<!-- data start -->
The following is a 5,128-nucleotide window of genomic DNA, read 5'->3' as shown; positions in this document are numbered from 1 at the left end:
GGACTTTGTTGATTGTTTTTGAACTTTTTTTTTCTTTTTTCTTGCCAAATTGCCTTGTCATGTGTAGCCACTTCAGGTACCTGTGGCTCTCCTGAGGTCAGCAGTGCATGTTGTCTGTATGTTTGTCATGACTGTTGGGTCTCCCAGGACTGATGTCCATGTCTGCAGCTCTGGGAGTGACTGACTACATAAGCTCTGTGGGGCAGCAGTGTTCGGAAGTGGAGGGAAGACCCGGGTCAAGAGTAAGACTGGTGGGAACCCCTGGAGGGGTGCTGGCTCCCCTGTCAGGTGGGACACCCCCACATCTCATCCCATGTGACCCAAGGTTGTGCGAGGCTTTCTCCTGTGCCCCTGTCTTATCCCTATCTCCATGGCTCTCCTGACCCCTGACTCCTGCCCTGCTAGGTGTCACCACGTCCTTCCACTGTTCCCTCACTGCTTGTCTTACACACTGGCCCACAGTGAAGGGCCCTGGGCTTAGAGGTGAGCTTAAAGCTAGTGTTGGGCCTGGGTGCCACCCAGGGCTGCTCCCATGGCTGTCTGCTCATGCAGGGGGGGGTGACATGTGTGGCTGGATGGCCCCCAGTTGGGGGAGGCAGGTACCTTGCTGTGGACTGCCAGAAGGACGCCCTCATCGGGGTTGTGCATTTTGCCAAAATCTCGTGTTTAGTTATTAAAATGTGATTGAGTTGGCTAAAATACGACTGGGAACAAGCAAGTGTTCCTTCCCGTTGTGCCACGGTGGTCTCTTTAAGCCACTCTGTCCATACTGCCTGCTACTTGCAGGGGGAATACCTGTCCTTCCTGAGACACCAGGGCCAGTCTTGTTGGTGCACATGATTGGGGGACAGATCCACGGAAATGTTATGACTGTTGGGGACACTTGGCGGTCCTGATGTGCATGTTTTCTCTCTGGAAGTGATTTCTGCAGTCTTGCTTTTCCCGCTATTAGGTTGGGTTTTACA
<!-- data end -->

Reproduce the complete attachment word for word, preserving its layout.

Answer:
The following is a 5,128-nucleotide window of genomic DNA, read 5'->3' as shown; positions in this document are numbered from 1 at the left end:
GGACTTTGTTGATTGTTTTTGAACTTTTTTTTTCTTTTTTCTTGCCAAATTGCCTTGTCATGTGTAGCCACTTCAGGTACCTGTGGCTCTCCTGAGGTCAGCAGTGCATGTTGTCTGTATGTTTGTCATGACTGTTGGGTCTCCCAGGACTGATGTCCATGTCTGCAGCTCTGGGAGTGACTGACTACATAAGCTCTGTGGGGCAGCAGTGTTCGGAAGTGGAGGGAAGACCCGGGTCAAGAGTAAGACTGGTGGGAACCCCTGGAGGGGTGCTGGCTCCCCTGTCAGGTGGGACACCCCCACATCTCATCCCATGTGACCCAAGGTTGTGCGAGGCTTTCTCCTGTGCCCCTGTCTTATCCCTATCTCCATGGCTCTCCTGACCCCTGACTCCTGCCCTGCTAGGTGTCACCACGTCCTTCCACTGTTCCCTCACTGCTTGTCTTACACACTGGCCCACAGTGAAGGGCCCTGGGCTTAGAGGTGAGCTTAAAGCTAGTGTTGGGCCTGGGTGCCACCCAGGGCTGCTCCCATGGCTGTCTGCTCATGCAGGGGGGGGTGACATGTGTGGCTGGATGGCCCCCAGTTGGGGGAGGCAGGTACCTTGCTGTGGACTGCCAGAAGGACGCCCTCATCGGGGTTGTGCATTTTGCCAAAATCTCGTGTTTAGTTATTAAAATGTGATTGAGTTGGCTAAAATACGACTGGGAACAAGCAAGTGTTCCTTCCCGTTGTGCCACGGTGGTCTCTTTAAGCCACTCTGTCCATACTGCCTGCTACTTGCAGGGGGAATACCTGTCCTTCCTGAGACACCAGGGCCAGTCTTGTTGGTGCACATGATTGGGGGACAGATCCACGGAAATGTTATGACTGTTGGGGACACTTGGCGGTCCTGATGTGCATGTTTTCTCTCTGGAAGTGATTTCTGCAGTCTTGCTTTTCCCGCTATTAGGTTGGGTTTTACA